“Welcome prospective students, parents, and friends to Loyola Marymount University! My name is Emma Murphy, and I am a first-year Biology student from St. Louis.
I can quite vividly recall my experience last year, when I was a senior in high school working on my applications so I’d like to begin this speech talking about how I met LMU. When I first came here, I wanted to hate it. Truthfully, my aunt had gone here about thirty years ago, and I really didn’t want to follow in anyone’s footsteps. I came here for a tour as a courtesy. I remember my dad trying to find parking, and once we finally did, we were already fifteen minutes late. So, we were sprinting across campus because we had no idea where we were supposed to be. And it was during that panicked “we are totally going to miss this tour” sprint of a lifetime, that I looked around. I saw sunshine, palm trees, beautiful buildings, but most interestingly I saw happy people.
Now LMU was probably the twentieth school I toured, but I had never seen a campus with happier students. And I couldn’t stop seeing it. On my tour, at least 20 people came up to my tour guide, gave him a hug, and turned to us saying how much they love it here and how they hope that we will be here next fall. I really couldn’t believe it. They had to have paid everyone on campus like five dollars every time there was a tour or any kind of prospective student event. There was no way everyone was just always this nice.
It got crazier. At the end of my tour, my tour guide told us that he knows what it’s like to apply to college and how stressful and terrifying it can be, to which I rolled my eyes because I had heard that line probably 700 times, and every time I thought there is no way you understand what this “college application process from hell” is really like. But then he said, “I hope I get to see you all next year, but if I don’t I hope you find a place where your soul is set on fire.” I was blown away. I had never thought I would find a school so dedicated to their student’s well-being that they are willing to prioritize that well-being over choosing the school itself. That is what makes Loyola Marymount University unique. No other school that I researched could embody the dedication to serving others like LMU did and continues to do.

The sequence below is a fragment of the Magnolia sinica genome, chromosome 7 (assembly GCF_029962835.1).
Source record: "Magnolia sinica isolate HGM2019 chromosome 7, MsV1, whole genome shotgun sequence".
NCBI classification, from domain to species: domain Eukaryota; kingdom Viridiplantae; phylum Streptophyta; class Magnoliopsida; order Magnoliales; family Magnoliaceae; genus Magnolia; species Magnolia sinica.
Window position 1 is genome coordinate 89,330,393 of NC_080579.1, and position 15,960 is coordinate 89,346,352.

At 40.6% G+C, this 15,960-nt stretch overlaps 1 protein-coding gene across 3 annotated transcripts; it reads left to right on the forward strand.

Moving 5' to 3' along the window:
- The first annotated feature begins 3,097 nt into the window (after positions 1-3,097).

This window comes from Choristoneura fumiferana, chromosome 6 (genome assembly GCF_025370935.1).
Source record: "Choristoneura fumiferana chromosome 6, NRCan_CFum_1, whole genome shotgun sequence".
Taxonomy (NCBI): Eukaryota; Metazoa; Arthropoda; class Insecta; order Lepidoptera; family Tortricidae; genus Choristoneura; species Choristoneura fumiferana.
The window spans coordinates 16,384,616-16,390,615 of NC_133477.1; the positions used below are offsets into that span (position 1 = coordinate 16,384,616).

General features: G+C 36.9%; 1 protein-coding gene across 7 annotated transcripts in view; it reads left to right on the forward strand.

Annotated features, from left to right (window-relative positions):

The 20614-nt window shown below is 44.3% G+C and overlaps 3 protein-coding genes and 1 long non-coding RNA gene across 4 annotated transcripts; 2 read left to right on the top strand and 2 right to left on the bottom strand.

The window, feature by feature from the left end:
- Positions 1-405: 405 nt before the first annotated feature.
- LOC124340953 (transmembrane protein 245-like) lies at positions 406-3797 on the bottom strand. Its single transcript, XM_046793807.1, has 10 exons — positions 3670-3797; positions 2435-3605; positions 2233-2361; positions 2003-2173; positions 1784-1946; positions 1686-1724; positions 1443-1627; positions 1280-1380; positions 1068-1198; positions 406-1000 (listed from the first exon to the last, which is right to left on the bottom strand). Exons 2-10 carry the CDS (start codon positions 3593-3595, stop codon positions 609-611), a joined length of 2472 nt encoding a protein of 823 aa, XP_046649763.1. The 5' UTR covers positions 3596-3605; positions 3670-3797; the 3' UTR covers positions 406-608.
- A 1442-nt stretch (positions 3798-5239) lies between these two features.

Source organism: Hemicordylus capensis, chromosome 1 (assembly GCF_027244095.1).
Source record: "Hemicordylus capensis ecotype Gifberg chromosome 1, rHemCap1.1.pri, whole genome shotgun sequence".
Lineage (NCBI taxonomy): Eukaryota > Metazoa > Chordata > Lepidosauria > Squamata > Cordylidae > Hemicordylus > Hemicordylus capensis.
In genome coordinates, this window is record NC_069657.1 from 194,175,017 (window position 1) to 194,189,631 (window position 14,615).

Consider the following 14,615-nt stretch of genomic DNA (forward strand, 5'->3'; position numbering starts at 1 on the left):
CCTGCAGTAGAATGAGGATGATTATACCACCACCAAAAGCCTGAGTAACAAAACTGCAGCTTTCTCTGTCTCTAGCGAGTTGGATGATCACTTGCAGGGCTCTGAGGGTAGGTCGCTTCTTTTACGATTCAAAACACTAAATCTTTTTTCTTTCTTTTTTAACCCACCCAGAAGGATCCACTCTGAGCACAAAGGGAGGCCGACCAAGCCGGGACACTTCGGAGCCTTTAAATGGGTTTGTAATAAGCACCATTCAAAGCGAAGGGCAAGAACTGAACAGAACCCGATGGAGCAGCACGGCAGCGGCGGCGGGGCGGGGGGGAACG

So today I want to tell you the truth about LMU. A typical day for me starts around 8 or 9 in the morning. I like to wake up and get ready for my day as fast as possible because I am normally in a desperate hunt for caffeine. I live in Doheny Hall, so the walk to the Lion’s Den, our student-run coffee shop, is short. I am a science major and the majority of my traditional lecture style classes are in the morning. When I say lecture don’t panic and think of your typical 500 students crammed into an auditorium pretending to understand what on earth the unique chemical properties of carbon are. The majority of my classes are small, some tend to be capped at 15 to 20 students. Most of them are seminar-style classes, where you come to class to discuss with your peers your interpretations on the assigned reading, and you begin to develop really unique connections with your classmates.
After a couple of classes and maybe a lab, I am done for the day around one o’clock! My first week, I was shocked by the amount of free time I had. I was just hanging out with friends, playing spikeball, or going to the beach, thinking college is so easy I don’t know what people were warning me about. Then I got my first graded paper back, and I realized that free time was meant to get a little work done. Okay, so adjusted; I would go to class, then head to our gorgeous library. After studying, I’ll take a walk along to bluff, call my mom to remind her I’m alive and meet up with some friends for some dinner.
After dinner, I’ll walk back to my room and ignore the massive pile of laundry that’s starting to look like Mount Everest and go to the Rec Center to work out. Okay honestly that happens about once a month but I’m really trying- I swear Zumba is on my to-do list. In reality, I’ll normally find some friends having a deep conversation over card games. Before I know it, it’s already 10 pm, a popular time for club meetings, and I am off to a juggler’s unite meeting. After some juggling and a little more homework, it’s time for bed. As I head back to my room I really can’t help but think about how lucky I am to live here and be part of the LMU experience.